VMware to change the vSphere architecture significantly

With the today’s release of vSphere 4.1 VMware also announced a remarkable number of upcoming changes in the platform architecture. Some of them are well-known since a lot of time while others are surprisingly new.

The next version of vSphere will not have:

  • the Console Operating System (COS)
    VMware published a warning recommending its customers to transition to the ESXi architecture.
  • the Converter plug-in for vCenter
    VMware recommends customers to look for the stand-along Converter product
  • the Guided Consolidation module for vCenter
    VMware recommends customers to look for the Virtualization Assessment, the P2V Migration Jumpstart or the P2V Accelerator services.
    The company doesn’t mention the new CapacityIQ product, but it’s clear that it will be the solution of choice for capacity planning and management.

  • the Update Manager (VUM) module for vCenter
    VUM will continue to exist inside vSphere but only to centrally update the VMware Tools and the ESX hosts. Scanning and remediation of patches for guest operating systems will not be available anymore.
    This may mean that either VMware terminated its OEM agreement with Shavlik, or that the company is preparing to release a stand alone product.
  • the Consolidated Backup (VCB)
    VMware already provides the vStorage API for ISVs that want to offer out-of-band disaster recovery capabilities on top of vSphere.
  • the VMI para-virtualization interface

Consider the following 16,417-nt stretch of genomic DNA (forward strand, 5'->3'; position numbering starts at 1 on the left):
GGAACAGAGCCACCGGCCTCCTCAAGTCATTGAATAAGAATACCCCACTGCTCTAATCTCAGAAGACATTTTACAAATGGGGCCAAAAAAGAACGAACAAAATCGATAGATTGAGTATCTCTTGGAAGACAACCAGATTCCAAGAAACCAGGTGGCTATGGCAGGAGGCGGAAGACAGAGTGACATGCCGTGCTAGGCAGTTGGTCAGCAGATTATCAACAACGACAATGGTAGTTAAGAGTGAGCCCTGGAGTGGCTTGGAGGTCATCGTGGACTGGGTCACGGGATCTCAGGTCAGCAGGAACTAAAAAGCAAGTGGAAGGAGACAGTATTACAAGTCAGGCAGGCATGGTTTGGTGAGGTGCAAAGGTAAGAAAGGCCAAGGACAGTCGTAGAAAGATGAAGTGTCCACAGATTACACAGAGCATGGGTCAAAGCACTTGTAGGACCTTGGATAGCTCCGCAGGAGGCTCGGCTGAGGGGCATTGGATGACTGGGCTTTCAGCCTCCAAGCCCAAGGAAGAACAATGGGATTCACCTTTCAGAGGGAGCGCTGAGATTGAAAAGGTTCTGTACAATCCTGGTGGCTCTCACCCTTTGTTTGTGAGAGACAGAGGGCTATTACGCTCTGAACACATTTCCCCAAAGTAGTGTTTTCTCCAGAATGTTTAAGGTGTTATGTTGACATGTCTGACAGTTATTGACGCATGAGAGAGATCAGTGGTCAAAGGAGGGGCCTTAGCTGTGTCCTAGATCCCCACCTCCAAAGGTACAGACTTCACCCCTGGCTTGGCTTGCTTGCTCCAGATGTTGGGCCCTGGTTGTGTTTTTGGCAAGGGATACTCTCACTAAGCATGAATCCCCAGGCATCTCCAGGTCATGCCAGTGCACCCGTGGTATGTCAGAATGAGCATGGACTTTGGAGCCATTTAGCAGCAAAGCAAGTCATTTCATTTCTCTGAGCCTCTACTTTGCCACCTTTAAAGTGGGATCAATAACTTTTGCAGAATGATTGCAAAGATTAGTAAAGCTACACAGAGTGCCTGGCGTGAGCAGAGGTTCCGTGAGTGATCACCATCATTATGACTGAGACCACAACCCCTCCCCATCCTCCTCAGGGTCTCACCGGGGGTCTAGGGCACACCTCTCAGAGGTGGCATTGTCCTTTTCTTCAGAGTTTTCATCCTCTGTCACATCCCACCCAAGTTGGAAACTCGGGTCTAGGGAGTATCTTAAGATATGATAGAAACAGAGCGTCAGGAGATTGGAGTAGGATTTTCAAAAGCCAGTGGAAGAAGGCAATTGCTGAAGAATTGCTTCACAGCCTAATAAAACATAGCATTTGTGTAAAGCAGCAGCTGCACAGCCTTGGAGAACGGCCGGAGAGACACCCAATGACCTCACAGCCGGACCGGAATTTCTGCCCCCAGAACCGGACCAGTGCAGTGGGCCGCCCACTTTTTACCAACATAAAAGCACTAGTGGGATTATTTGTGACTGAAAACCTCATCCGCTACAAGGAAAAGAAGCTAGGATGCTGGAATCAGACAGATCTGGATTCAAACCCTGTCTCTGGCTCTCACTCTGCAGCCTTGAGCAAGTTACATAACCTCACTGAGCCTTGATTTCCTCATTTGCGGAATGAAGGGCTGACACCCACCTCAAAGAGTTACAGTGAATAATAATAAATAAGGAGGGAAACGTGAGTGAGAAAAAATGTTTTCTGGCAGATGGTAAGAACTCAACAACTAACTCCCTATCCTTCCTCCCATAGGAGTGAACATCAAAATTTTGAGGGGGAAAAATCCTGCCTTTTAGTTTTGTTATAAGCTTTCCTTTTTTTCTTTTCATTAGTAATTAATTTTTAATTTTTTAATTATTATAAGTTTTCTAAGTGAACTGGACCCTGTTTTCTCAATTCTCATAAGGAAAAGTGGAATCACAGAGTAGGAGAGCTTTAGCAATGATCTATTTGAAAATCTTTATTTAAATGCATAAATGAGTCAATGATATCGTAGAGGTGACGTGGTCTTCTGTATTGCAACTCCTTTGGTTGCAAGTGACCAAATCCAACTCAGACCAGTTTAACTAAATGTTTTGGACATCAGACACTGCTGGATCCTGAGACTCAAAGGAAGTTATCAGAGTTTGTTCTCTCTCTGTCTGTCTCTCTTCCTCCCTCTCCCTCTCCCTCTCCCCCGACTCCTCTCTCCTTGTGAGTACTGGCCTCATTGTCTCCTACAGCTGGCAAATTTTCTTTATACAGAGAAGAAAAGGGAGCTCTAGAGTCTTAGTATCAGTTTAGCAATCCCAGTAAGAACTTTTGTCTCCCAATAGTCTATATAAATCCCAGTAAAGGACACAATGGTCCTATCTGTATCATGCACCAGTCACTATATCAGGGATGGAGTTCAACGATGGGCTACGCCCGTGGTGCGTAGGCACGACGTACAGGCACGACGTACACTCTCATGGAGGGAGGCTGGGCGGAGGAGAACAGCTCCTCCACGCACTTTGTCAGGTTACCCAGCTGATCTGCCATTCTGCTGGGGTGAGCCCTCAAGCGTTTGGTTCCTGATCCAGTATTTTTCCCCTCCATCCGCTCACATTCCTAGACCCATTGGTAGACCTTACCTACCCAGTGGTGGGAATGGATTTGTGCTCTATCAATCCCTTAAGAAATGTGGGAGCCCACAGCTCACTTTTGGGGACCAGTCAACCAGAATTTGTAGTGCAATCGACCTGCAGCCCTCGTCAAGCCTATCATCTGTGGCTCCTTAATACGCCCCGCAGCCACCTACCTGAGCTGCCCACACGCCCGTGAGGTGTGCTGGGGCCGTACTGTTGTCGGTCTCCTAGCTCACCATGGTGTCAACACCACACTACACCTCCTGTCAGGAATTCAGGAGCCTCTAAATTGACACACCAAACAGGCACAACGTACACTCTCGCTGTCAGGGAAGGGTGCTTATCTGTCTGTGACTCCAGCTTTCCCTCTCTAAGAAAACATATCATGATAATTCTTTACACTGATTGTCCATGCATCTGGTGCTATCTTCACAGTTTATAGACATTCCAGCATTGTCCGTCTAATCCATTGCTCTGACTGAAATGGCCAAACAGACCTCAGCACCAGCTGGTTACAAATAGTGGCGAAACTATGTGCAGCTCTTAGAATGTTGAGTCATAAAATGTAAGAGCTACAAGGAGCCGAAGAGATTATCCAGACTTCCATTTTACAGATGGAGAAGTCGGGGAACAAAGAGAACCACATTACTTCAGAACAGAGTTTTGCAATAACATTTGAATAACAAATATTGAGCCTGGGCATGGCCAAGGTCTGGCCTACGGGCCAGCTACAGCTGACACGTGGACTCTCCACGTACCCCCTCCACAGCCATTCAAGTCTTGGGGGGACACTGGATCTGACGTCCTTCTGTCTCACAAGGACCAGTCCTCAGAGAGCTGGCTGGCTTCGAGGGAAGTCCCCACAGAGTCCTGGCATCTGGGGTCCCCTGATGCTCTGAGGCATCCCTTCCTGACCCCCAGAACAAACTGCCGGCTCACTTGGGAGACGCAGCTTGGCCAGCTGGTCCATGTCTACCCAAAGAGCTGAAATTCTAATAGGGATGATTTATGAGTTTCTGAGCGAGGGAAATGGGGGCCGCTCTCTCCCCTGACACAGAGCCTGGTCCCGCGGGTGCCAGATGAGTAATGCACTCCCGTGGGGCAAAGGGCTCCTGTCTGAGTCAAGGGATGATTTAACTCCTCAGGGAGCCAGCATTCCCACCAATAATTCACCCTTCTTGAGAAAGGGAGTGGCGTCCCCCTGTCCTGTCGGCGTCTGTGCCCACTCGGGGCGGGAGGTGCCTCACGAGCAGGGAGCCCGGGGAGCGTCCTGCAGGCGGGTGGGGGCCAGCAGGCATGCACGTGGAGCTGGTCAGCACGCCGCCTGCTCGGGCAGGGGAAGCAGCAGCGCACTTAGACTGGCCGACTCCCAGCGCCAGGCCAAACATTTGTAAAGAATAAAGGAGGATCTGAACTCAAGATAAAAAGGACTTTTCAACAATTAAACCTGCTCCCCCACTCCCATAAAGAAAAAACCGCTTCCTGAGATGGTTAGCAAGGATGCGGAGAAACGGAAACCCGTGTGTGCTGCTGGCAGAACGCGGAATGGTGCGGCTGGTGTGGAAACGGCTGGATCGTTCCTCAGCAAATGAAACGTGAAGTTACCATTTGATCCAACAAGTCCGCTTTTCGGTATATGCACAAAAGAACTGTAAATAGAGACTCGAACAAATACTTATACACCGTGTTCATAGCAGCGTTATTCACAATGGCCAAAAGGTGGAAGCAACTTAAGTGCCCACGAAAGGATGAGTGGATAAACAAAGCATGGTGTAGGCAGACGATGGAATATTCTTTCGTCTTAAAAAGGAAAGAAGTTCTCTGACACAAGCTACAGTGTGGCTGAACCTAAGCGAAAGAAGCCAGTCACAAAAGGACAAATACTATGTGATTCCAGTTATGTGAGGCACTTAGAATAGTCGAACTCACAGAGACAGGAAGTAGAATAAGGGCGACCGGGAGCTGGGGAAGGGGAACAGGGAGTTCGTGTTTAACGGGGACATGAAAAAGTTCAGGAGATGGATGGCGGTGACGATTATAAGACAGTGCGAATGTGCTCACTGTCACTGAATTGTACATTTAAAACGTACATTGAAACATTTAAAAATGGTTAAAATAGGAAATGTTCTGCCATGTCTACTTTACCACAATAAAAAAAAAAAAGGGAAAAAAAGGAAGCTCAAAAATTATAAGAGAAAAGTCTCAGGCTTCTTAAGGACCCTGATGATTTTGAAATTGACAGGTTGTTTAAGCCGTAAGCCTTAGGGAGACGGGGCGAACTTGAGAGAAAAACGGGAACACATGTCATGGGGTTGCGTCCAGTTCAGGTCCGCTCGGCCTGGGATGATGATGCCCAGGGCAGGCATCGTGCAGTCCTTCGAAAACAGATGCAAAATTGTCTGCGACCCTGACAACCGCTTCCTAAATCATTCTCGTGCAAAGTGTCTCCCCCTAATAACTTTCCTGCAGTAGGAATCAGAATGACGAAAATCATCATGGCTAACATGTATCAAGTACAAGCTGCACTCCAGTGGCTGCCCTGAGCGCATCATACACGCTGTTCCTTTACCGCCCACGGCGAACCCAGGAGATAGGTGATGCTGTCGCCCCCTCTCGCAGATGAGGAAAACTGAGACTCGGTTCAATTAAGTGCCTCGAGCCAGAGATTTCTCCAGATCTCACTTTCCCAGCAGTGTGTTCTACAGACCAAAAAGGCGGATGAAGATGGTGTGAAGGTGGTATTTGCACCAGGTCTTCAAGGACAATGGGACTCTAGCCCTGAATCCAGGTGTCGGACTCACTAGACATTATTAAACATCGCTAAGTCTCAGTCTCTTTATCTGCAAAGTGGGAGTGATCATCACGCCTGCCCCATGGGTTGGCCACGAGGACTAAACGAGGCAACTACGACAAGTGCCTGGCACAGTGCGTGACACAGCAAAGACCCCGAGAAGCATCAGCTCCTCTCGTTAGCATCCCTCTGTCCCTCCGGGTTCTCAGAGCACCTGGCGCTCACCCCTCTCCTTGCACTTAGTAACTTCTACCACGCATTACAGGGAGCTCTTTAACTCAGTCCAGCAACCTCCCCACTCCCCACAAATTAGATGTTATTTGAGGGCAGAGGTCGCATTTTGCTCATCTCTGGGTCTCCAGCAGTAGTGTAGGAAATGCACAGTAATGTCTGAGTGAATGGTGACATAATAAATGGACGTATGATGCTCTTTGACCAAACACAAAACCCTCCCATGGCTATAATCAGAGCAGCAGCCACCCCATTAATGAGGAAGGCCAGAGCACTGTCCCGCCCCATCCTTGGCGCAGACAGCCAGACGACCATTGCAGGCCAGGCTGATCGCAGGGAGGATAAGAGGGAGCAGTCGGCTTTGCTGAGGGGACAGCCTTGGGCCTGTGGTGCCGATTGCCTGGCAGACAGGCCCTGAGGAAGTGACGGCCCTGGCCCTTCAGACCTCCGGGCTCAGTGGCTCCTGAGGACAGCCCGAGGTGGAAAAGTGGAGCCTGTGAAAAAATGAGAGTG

VMware recommends to switch the Linux guest operating systems that are using a VMI-enabled kernel back the default kernel.
  • the Web Access for ESX
    VMware simply recommends to use the vSphere Client in place of the web management console.
  • Linux guest operating systems customization for Ubuntu and Debian
    While VMware will continue to offer guest OS customization for Red Hat RHEL and Novell SLES distributions, Ubuntu and Debian Linux will not be supported anymore.

Another interesting change is that VMware just renamed the free version of ESXi in vSphere Hypervisor.
The company explains the change:

While “Free ESXi” (I should say VMware vSphere Hypervisor) has been an extremely popular way for companies to get started with virtualization,its name has become source of confusion and misinterpretations of actual capabilities. In an effort to improve the situation, we decided to introduce the new name, VMware vSphere Hypervisor, which we believe better describes the nature of the product and how it relates to the other vSphere editions.